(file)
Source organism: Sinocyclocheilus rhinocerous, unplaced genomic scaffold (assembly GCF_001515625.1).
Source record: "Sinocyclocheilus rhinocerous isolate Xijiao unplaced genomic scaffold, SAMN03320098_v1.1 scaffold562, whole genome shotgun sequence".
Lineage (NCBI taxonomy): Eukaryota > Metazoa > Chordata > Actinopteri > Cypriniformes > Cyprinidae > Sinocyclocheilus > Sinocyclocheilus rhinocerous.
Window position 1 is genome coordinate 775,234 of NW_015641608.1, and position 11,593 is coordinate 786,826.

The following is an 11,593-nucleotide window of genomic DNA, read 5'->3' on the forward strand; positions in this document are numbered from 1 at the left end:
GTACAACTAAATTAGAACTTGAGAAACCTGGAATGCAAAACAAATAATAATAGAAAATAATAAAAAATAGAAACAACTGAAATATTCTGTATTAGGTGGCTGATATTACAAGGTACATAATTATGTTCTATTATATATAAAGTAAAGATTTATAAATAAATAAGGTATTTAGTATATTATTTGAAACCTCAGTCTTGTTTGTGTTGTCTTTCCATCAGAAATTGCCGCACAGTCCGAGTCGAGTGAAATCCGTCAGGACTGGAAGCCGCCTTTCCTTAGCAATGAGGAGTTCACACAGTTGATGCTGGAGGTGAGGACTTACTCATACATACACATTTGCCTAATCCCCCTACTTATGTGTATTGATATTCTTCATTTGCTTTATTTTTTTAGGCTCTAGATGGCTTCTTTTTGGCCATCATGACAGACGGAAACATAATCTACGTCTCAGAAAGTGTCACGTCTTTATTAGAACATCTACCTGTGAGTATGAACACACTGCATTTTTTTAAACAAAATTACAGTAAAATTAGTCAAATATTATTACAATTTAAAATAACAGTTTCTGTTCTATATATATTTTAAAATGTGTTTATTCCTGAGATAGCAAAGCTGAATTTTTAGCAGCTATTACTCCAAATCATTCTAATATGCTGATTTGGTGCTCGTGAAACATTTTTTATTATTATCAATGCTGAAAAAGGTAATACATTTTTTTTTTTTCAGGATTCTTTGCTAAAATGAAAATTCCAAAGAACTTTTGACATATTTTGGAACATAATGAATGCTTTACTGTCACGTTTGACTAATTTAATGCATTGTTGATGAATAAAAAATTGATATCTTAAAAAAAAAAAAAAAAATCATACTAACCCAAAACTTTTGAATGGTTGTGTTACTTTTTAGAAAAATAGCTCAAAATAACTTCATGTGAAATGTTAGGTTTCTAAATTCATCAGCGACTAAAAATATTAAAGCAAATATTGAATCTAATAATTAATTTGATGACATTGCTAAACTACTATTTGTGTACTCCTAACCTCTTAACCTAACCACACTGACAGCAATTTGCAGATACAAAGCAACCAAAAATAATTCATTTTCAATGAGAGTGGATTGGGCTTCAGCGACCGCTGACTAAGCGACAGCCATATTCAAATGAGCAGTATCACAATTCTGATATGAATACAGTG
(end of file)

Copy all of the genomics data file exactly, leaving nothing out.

Source organism: Sinocyclocheilus rhinocerous, unplaced genomic scaffold (assembly GCF_001515625.1).
Source record: "Sinocyclocheilus rhinocerous isolate Xijiao unplaced genomic scaffold, SAMN03320098_v1.1 scaffold562, whole genome shotgun sequence".
Lineage (NCBI taxonomy): Eukaryota > Metazoa > Chordata > Actinopteri > Cypriniformes > Cyprinidae > Sinocyclocheilus > Sinocyclocheilus rhinocerous.
Window position 1 is genome coordinate 775,234 of NW_015641608.1, and position 11,593 is coordinate 786,826.

The following is an 11,593-nucleotide window of genomic DNA, read 5'->3' on the forward strand; positions in this document are numbered from 1 at the left end:
GTACAACTAAATTAGAACTTGAGAAACCTGGAATGCAAAACAAATAATAATAGAAAATAATAAAAAATAGAAACAACTGAAATATTCTGTATTAGGTGGCTGATATTACAAGGTACATAATTATGTTCTATTATATATAAAGTAAAGATTTATAAATAAATAAGGTATTTAGTATATTATTTGAAACCTCAGTCTTGTTTGTGTTGTCTTTCCATCAGAAATTGCCGCACAGTCCGAGTCGAGTGAAATCCGTCAGGACTGGAAGCCGCCTTTCCTTAGCAATGAGGAGTTCACACAGTTGATGCTGGAGGTGAGGACTTACTCATACATACACATTTGCCTAATCCCCCTACTTATGTGTATTGATATTCTTCATTTGCTTTATTTTTTTAGGCTCTAGATGGCTTCTTTTTGGCCATCATGACAGACGGAAACATAATCTACGTCTCAGAAAGTGTCACGTCTTTATTAGAACATCTACCTGTGAGTATGAACACACTGCATTTTTTTAAACAAAATTACAGTAAAATTAGTCAAATATTATTACAATTTAAAATAACAGTTTCTGTTCTATATATATTTTAAAATGTGTTTATTCCTGAGATAGCAAAGCTGAATTTTTAGCAGCTATTACTCCAAATCATTCTAATATGCTGATTTGGTGCTCGTGAAACATTTTTTATTATTATCAATGCTGAAAAAGGTAATACATTTTTTTTTTTTCAGGATTCTTTGCTAAAATGAAAATTCCAAAGAACTTTTGACATATTTTGGAACATAATGAATGCTTTACTGTCACGTTTGACTAATTTAATGCATTGTTGATGAATAAAAAATTGATATCTTAAAAAAAAAAAAAAAAATCATACTAACCCAAAACTTTTGAATGGTTGTGTTACTTTTTAGAAAAATAGCTCAAAATAACTTCATGTGAAATGTTAGGTTTCTAAATTCATCAGCGACTAAAAATATTAAAGCAAATATTGAATCTAATAATTAATTTGATGACATTGCTAAACTACTATTTGTGTACTCCTAACCTCTTAACCTAACCACACTGACAGCAATTTGCAGATACAAAGCAACCAAAAATAATTCATTTTCAATGAGAGTGGATTGGGCTTCAGCGACCGCTGACTAAGCGACAGCCATATTCAAATGAGCAGTATCACAATTCTGATATGAATACAGTG